Wrist blood pressure monitors: Are they accurate? – Mayo Clinic

Wrist blood pressure monitors: Are they accurate? – Mayo Clinic.

That can’t be right.

I had my blood pressure taken at the dentist the other day.  The reading nearly sent me into cardiac arrest.  My observations:

  • The equipment used was a wrist BP monitor, not exactly known for accuracy.
  • The individual who took the reading is a dental hygienist who probably got zero training in the proper positioning and use of the monitor.
  • My blood pressure has always been normal.

I’ll stop at one of those ubiquitous upper arm machines you find at any pharmacy and do a recheck.  And those iPhone apps that measure blood pressure?  Don’t even bother.

 

Binge Drinking and HTN

Binge Drinking, Hypertension a Deadly Combo

The report is published in the Aug. 19 online edition of Stroke.

For the study, Ohrr’s team collected data on 6,100 men and women living in a farming community. The researchers followed these people for almost 21 years.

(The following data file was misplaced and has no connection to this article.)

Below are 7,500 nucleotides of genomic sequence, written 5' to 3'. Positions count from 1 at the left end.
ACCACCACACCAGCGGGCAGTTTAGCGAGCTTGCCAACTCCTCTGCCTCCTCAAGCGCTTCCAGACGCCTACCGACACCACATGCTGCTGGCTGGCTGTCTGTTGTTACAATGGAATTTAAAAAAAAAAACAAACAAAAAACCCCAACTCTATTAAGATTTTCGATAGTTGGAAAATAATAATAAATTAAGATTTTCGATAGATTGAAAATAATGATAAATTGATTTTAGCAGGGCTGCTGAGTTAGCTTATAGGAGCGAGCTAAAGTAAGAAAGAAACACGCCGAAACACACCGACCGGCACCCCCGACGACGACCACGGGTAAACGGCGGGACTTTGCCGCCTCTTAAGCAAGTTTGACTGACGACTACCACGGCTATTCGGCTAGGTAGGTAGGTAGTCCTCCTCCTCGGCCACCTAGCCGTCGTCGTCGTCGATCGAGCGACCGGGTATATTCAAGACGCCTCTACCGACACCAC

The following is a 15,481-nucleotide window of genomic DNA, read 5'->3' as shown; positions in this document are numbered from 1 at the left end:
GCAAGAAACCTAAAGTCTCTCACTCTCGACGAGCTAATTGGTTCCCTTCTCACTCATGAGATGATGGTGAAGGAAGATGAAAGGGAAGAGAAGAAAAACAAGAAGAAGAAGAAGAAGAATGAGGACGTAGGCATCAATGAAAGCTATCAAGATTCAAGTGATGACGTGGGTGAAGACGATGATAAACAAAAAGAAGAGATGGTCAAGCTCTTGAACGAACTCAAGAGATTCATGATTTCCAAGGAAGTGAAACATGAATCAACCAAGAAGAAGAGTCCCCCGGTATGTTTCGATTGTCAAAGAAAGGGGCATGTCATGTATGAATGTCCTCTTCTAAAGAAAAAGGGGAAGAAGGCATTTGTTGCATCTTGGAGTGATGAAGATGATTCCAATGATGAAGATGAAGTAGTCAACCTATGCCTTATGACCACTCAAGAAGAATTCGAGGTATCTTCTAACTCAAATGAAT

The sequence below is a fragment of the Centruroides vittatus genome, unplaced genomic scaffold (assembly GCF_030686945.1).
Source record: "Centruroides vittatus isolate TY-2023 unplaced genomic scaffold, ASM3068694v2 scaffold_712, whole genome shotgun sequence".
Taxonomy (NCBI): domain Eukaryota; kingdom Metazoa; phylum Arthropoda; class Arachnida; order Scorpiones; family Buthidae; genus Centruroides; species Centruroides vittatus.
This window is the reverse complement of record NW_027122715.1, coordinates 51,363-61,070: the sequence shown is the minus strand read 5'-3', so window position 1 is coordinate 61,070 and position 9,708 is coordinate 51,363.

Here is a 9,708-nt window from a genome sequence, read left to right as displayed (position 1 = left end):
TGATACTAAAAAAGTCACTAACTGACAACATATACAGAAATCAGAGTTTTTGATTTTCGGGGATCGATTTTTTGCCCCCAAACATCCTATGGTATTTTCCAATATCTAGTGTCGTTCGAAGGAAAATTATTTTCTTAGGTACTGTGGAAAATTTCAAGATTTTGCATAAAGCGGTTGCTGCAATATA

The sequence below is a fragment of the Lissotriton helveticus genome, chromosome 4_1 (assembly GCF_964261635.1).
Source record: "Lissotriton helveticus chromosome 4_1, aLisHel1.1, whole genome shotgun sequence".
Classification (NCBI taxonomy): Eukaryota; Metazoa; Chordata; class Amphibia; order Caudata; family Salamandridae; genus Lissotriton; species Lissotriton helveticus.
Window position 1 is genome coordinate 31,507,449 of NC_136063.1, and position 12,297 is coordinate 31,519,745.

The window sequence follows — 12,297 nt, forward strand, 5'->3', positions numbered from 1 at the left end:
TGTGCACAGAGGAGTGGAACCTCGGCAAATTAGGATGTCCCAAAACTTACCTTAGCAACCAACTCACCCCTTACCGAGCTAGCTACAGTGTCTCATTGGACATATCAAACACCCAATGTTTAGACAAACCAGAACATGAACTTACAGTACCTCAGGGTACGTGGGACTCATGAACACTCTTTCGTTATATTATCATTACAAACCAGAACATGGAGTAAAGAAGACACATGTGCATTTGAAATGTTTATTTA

The participants were divided into four groups: nondrinkers, non-binge drinkers, moderate binge drinkers (defined as having six or more drinks on one occasion), and heavy binge drinkers (defined as having 12 or more drinks on one occasion).

Among the men with high blood pressure, 17.8 percent were moderate binge drinkers, and 3.9 percent were heavy binge drinkers (a percentage similar to the men with normal blood pressure). As for the women, there were too few who said they were binge drinkers to be able to draw conclusions, the researchers said.

Ohrr’s group found that compared with nondrinkers, the risk of stroke among men with high blood pressure was increased threefold. If these men drank six or more drinks at one time, their risk for stroke increased fourfold, and with 12 drinks or more, the risk rose 12-fold.